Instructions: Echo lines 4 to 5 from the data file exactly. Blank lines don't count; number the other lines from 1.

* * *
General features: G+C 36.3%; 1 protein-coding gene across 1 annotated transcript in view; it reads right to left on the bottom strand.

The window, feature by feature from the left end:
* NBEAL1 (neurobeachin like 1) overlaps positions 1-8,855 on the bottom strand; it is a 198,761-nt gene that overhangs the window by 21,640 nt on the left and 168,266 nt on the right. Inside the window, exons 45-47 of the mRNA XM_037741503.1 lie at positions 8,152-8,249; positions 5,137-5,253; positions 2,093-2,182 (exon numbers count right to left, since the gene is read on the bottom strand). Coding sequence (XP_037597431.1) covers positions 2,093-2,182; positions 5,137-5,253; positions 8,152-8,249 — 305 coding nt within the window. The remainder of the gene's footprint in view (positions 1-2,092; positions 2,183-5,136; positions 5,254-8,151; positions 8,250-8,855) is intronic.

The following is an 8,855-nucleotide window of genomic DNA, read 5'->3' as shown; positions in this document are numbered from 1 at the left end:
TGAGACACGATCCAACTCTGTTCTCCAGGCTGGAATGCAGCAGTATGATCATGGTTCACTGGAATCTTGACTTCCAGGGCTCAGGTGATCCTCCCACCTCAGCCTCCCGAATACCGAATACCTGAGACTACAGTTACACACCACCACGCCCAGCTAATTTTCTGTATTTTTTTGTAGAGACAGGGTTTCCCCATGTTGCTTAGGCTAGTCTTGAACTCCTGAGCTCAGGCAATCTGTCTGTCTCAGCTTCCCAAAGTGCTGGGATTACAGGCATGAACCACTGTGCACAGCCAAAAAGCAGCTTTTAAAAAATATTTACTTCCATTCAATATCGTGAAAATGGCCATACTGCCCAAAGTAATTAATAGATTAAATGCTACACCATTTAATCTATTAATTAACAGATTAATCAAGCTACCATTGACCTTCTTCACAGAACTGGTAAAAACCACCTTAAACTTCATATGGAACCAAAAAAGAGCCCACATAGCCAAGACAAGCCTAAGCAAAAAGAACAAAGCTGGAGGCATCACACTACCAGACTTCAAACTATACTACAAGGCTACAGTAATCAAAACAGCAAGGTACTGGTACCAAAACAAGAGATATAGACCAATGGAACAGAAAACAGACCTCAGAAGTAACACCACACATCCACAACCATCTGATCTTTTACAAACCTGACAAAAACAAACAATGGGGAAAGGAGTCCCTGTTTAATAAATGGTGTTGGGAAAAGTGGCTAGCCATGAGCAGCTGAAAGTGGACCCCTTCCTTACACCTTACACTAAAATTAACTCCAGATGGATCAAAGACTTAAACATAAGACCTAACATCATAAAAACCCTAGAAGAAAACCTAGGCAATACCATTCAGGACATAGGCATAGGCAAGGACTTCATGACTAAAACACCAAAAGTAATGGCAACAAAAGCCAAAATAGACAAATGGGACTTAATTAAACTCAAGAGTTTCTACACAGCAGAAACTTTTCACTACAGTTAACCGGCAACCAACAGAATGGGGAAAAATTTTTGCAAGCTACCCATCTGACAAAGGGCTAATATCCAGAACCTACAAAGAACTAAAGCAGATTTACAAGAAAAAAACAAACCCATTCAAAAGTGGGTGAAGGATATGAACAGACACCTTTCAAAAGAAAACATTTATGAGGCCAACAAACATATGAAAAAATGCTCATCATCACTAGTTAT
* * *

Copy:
The following is an 8,855-nucleotide window of genomic DNA, read 5'->3' as shown; positions in this document are numbered from 1 at the left end:
TGAGACACGATCCAACTCTGTTCTCCAGGCTGGAATGCAGCAGTATGATCATGGTTCACTGGAATCTTGACTTCCAGGGCTCAGGTGATCCTCCCACCTCAGCCTCCCGAATACCGAATACCTGAGACTACAGTTACACACCACCACGCCCAGCTAATTTTCTGTATTTTTTTGTAGAGACAGGGTTTCCCCATGTTGCTTAGGCTAGTCTTGAACTCCTGAGCTCAGGCAATCTGTCTGTCTCAGCTTCCCAAAGTGCTGGGATTACAGGCATGAACCACTGTGCACAGCCAAAAAGCAGCTTTTAAAAAATATTTACTTCCATTCAATATCGTGAAAATGGCCATACTGCCCAAAGTAATTAATAGATTAAATGCTACACCATTTAATCTATTAATTAACAGATTAATCAAGCTACCATTGACCTTCTTCACAGAACTGGTAAAAACCACCTTAAACTTCATATGGAACCAAAAAAGAGCCCACATAGCCAAGACAAGCCTAAGCAAAAAGAACAAAGCTGGAGGCATCACACTACCAGACTTCAAACTATACTACAAGGCTACAGTAATCAAAACAGCAAGGTACTGGTACCAAAACAAGAGATATAGACCAATGGAACAGAAAACAGACCTCAGAAGTAACACCACACATCCACAACCATCTGATCTTTTACAAACCTGACAAAAACAAACAATGGGGAAAGGAGTCCCTGTTTAATAAATGGTGTTGGGAAAAGTGGCTAGCCATGAGCAGCTGAAAGTGGACCCCTTCCTTACACCTTACACTAAAATTAACTCCAGATGGATCAAAGACTTAAACATAAGACCTAACATCATAAAAACCCTAGAAGAAAACCTAGGCAATACCATTCAGGACATAGGCATAGGCAAGGACTTCATGACTAAAACACCAAAAGTAATGGCAACAAAAGCCAAAATAGACAAATGGGACTTAATTAAACTCAAGAGTTTCTACACAGCAGAAACTTTTCACTACAGTTAACCGGCAACCAACAGAATGGGGAAAAATTTTTGCAAGCTACCCATCTGACAAAGGGCTAATATCCAGAACCTACAAAGAACTAAAGCAGATTTACAAGAAAAAAACAAACCCATTCAAAAGTGGGTGAAGGATATGAACAGACACCTTTCAAAAGAAAACATTTATGAGGCCAACAAACATATGAAAAAATGCTCATCATCACTAGTTAT